Why Pirates & Mermaids – Part 4 – What is the Fascination?

Well, now you have probably seen much more Pirate information than you would care to know. I trust you have seen enough to make you realize that Pirates are not role models.  They are not anything or anyone we should be emulating.  We should certainly not be filling our minds and our lives with images of them, mimicking them and re-enacting their dastardly deeds.  Teaching our children to “talk like a Pirate”, think about pirates, pretend to be pirates, imagine pirate life…is child abuse in my opinion.  You are setting them up for spiritual disaster.  As I said, that is my opinion, and I am entitled to it.  You have to make your own choices and you are certainly free to do so.  I just want to be sure you have all the facts. 

Please be sure and visit the following articles for much more information:


Why Pirates & Mermaids?Part 1;Part 2;Part 3;Part4;Part 5;Part 6;Part 7;Part 8;Part 9;Part10;Part 11

Must be Something in the Water – Part 2 – Water REMEMBERS – Water and Spirituality

Are You Having A Mari-time? Part 1 – The Ritual; Part 2; Part 3: Part 4; Part 5; Part 6


Why do we have an enduring fascination with pirates? | Stage |

Avast ye varlets!

Pirates caused a global crisis in the 18th century. Why is it stage and screen can’t get enough of them today? Brian Logan explodes a few myths

‘We pillage, we plunder, we rifle and loot,” runs the theme song to Pirates of the Caribbean, “so drink up me hearties, yo ho/ We kidnap and ravage and don’t give a hoot/ Drink up me hearties, yo ho.” To which the obvious response is: where do I sign? The buccaneering life has recently been given something of a PR boost. Last week Johnny Depp reprised his Keith-Richards-with-a-cutlass role, while next week sees the opening of a new pirate play at Shakespeare’s Globe in London, Simon Bent’s Under the Black Flag.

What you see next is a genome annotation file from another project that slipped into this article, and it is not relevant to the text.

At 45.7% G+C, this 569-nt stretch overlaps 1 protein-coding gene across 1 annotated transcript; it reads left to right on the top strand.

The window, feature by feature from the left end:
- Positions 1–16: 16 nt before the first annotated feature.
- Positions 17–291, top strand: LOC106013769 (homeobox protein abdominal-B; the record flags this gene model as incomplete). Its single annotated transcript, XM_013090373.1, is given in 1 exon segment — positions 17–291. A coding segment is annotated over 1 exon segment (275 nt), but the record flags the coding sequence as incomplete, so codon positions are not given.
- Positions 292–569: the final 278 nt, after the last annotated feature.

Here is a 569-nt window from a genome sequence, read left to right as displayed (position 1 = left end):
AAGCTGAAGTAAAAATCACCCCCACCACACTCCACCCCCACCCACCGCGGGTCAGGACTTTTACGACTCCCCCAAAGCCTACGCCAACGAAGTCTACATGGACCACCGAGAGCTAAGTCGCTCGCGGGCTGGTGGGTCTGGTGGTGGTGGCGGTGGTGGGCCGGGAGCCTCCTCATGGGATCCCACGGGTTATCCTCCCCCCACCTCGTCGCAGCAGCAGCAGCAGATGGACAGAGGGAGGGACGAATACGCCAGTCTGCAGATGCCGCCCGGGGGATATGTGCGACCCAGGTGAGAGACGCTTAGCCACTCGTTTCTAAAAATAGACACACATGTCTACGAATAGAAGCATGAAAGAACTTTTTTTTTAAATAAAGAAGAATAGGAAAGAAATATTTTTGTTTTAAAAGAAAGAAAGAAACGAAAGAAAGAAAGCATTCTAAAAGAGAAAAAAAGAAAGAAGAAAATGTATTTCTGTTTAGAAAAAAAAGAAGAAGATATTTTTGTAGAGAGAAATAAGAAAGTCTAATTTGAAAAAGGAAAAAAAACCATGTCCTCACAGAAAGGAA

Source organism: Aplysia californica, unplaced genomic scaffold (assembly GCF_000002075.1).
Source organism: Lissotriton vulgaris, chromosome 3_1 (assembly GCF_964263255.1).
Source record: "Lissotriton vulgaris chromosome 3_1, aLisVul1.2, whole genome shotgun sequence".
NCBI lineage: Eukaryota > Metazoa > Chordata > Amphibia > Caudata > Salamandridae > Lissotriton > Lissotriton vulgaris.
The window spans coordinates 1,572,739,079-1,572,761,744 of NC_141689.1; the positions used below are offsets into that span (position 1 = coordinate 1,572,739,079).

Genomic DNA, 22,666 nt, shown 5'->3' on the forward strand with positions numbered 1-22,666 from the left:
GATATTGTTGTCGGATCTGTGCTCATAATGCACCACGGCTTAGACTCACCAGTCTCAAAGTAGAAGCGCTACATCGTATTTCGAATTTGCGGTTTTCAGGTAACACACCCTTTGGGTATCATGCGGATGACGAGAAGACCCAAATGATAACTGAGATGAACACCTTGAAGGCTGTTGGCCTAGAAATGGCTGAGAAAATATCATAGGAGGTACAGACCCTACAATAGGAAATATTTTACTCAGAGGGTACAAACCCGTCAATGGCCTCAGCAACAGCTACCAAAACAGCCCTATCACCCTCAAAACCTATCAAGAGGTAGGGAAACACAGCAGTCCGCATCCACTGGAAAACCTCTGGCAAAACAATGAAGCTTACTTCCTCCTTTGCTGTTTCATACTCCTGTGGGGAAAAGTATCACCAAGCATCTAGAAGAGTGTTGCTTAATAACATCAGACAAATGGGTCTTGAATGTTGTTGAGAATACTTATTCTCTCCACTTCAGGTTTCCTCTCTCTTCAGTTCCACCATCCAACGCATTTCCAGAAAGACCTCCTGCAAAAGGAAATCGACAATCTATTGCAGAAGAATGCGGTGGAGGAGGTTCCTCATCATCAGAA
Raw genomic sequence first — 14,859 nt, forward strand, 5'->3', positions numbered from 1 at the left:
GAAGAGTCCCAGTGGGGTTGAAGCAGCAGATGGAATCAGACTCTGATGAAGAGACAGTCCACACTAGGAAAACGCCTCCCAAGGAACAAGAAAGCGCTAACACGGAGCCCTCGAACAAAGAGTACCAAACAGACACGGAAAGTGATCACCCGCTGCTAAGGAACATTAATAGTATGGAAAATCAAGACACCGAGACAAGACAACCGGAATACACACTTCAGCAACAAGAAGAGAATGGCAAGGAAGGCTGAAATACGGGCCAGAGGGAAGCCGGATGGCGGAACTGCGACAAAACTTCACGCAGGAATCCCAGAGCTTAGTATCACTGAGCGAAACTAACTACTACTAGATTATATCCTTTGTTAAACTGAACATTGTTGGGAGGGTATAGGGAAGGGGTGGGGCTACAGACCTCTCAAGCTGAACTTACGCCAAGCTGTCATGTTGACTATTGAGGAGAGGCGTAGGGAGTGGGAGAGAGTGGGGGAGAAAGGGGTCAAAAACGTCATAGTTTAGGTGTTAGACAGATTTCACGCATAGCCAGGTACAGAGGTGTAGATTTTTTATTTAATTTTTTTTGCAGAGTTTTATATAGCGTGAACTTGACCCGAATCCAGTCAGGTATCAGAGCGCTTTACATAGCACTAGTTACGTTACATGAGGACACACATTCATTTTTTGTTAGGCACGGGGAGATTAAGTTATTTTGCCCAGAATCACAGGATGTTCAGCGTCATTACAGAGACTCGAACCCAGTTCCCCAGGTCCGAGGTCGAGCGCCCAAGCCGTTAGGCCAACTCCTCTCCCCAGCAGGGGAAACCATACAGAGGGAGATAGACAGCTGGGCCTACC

So why, you scurvy seadogs, are we so fascinated with pirates? In the centuries since their freebooting peak, the reputation of Captain Kidd, Calico Jack, and co has endured a remarkable transformation. In the 18th century, pirates were the baddest of the bad guys. They created a crisis in world trade: between 1718 and 1722, they captured and plundered more than 2,400 vessels on Atlantic trade routes. According to American preacher Cotton Mather, “all Nations agree to treat [pirates] as the Common Enemies of Mankind, and to extirpate them out of the world”. The modern parallels are there, as playwright Simon Bent points out: “For pirates to take out merchant ships returning laden with gold from the New World would be like taking out the Twin Towers in our era.” So will the Johnny Depps of the future play raffish versions of Osama bin Laden in Hollywood blockbusters?

Of course, it’s a long way from Blackbeard to the lovable cartoon star Captain Pugwash, but Capt Johnson’s caricature was a first step. He didn’t condemn piracy out of hand; his cast of renegades were as charismatic as they were dastardly. Might this be because Johnson had been a pirate? Nobody knows. Johnson’s identity remains as hidden from history as buried treasure – and no X marks the spot.

Writers and artists greedily plundered his book – and sometimes struck gold. Byron sold 10,000 copies in a day of his poem The Corsair. The Pirate, based on the adventures of real-life Orkney freebooter John Gow, was one of Sir Walter Scott’s most popular novels. The makeover of piracy, from a criminal activity into a romantic one, continued into the early 1900s when JM Barrie wrote Peter Pan, whose hapless old Etonian Captain Hook became one of the most famous pirates of all. Around the same time, American artist Howard Pyle painted his iconic images of outlaw life on the high seas.